Despite sitting through too many games to count, consuming the yearly output of the sun in suicidally hot Duff’s Wings, nearly freezing to the aluminium benches in Rich Stadium in -40 degree weather, and knowing all the stats on every player during that period, I don’t know the first thing about football… except that Scott Norwood missed the final kick in Superbowl XXV, and to this day, if there is just one thing that I and everyone else who still lives in Buffalo can remember about football, it is that one 47-yard field goal that went sailing to the side of the uprights and cost Buffalo their one true chance at victory.

So, when this story relates that kickers are held in low esteem by their teammates and everyone else in society, I can believe it.

Enough about me… onto the game itself.

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IF Comp 2012 – Sunday Afternoon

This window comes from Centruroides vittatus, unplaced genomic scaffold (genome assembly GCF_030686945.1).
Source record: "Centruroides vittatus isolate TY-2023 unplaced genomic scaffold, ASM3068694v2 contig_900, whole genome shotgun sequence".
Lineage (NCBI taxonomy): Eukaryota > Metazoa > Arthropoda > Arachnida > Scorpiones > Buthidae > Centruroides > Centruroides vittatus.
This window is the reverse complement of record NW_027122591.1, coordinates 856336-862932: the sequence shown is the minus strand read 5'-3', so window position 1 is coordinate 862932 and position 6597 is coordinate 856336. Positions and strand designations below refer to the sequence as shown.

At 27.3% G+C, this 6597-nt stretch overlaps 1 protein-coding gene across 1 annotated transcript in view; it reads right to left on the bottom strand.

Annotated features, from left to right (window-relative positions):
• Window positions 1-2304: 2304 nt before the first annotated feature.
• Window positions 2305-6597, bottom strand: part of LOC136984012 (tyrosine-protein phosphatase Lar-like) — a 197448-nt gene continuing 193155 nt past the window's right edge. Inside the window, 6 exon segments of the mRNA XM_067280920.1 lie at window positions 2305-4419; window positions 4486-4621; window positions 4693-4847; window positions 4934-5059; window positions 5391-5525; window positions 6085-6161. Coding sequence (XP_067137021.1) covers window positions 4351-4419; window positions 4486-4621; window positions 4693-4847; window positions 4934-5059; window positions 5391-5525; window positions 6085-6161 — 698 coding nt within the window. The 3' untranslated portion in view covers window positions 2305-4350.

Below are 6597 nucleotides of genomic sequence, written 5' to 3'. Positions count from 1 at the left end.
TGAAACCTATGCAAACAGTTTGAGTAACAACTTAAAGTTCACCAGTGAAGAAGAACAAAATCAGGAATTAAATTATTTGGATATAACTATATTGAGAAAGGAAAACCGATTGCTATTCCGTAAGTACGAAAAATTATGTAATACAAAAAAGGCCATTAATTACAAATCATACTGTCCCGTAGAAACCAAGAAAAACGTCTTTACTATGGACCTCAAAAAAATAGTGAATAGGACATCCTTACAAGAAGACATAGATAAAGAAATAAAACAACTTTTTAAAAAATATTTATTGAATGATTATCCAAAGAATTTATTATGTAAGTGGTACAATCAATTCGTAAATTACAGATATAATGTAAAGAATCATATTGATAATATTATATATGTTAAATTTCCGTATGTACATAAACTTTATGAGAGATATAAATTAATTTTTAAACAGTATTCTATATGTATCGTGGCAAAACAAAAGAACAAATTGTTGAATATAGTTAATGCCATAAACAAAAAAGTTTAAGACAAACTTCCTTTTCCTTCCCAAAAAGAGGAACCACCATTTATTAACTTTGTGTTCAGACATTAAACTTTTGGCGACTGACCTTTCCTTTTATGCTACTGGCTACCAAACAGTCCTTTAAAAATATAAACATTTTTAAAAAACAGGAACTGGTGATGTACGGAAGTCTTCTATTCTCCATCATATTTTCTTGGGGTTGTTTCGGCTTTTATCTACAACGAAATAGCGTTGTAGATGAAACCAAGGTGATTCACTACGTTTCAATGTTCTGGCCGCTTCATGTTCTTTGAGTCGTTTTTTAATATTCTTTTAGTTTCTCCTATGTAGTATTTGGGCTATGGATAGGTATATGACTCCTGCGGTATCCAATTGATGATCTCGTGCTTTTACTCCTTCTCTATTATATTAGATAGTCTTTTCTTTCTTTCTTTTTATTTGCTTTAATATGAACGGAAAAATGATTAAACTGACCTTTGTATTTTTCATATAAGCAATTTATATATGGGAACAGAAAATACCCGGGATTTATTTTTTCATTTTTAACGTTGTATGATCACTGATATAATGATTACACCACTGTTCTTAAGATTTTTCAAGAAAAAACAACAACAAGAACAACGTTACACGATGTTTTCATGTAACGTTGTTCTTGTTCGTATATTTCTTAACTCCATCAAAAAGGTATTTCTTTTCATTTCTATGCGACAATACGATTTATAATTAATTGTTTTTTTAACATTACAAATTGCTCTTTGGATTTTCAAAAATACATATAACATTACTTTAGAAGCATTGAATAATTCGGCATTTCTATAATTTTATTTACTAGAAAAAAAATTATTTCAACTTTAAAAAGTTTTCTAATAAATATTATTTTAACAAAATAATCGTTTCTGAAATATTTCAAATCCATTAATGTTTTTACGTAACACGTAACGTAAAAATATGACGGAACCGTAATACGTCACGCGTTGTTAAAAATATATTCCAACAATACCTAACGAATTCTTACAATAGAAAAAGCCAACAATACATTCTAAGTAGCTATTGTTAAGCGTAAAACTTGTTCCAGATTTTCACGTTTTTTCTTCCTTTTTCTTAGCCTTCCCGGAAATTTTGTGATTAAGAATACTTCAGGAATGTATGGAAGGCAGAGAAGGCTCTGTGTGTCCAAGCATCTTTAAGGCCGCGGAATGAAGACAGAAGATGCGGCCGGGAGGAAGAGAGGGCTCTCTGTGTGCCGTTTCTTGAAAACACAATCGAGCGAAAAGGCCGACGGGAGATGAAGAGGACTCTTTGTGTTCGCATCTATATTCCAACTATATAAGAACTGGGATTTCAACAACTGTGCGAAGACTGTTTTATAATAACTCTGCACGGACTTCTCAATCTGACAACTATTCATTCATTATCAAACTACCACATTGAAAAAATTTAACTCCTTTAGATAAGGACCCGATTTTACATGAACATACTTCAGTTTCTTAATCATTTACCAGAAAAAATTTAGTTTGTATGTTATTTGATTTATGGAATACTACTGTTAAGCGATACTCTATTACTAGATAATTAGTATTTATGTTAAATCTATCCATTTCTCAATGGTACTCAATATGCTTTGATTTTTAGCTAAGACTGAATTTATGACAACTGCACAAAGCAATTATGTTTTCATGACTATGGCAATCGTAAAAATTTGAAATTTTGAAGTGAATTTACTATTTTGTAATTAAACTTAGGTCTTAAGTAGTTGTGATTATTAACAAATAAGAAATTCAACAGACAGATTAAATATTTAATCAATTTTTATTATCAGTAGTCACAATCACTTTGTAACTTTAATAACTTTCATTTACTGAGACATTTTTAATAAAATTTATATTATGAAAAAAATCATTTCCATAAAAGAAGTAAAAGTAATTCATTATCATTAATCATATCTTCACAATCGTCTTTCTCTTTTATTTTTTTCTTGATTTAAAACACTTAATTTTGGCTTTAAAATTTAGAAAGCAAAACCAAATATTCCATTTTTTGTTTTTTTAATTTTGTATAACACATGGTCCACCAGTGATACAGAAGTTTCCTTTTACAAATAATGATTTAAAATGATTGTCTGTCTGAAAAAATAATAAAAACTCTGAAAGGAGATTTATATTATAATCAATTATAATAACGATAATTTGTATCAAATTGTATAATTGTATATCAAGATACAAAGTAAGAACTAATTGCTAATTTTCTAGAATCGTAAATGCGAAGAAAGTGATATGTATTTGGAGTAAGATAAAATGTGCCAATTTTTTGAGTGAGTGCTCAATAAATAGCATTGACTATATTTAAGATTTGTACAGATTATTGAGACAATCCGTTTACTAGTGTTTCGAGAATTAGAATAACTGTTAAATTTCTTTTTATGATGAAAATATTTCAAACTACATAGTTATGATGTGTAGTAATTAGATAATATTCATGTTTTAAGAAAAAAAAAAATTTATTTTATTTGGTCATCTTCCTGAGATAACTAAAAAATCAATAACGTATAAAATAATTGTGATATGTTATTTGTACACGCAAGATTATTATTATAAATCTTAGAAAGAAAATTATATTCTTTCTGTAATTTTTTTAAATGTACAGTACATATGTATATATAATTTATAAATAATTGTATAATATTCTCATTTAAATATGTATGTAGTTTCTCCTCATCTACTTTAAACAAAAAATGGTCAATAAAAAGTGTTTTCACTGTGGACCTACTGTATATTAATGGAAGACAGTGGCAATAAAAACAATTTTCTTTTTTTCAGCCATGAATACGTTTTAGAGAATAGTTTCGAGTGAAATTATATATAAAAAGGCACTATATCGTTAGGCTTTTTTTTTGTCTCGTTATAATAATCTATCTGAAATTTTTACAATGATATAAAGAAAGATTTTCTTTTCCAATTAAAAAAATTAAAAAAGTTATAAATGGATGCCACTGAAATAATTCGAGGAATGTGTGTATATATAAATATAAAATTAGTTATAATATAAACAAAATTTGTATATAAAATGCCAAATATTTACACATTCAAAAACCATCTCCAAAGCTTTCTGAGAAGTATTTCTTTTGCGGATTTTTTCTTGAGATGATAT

Solar flare photographed by sky lab; public domainUnfortunately, I played J’Dal and Sunday Afternoon about a week ago and didn’t write about them immediately, so details probably haven’t stuck with me, but I did make some notes as I went along.

Sunday Afternoon is well written and executed and has a familiar feel to it, so I wouldn’t be surprised to find out that the mystery writer is someone whose previous works I have enjoyed. Or, I might be totally wrong in my guess, so I’ll hold back on publicly guessing the author’s identity.

I put a spoiler break here.

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IF Comp 2012 – Sealed Room

It took some experimentation for me to get this ALAN game to run on my Mac running OS X Mountain Lion. Spatterlight 0.5 exited with an error code. I was also not successful using an older version of Gargoyle under Parallels/Windows XP. The game did work just fine, however, when I downloaded the most recent version of Gargoyle for Mac (http://code.google.com/p/garglk/downloads/list).

If you are expecting an escape-the-room game, this isn’t one in the traditional sense. There is a single room, and there is a way out, but the bulk of this game involves conversation. Unfortunately, the conversation system is limited and the game play is very linear.

More after the cut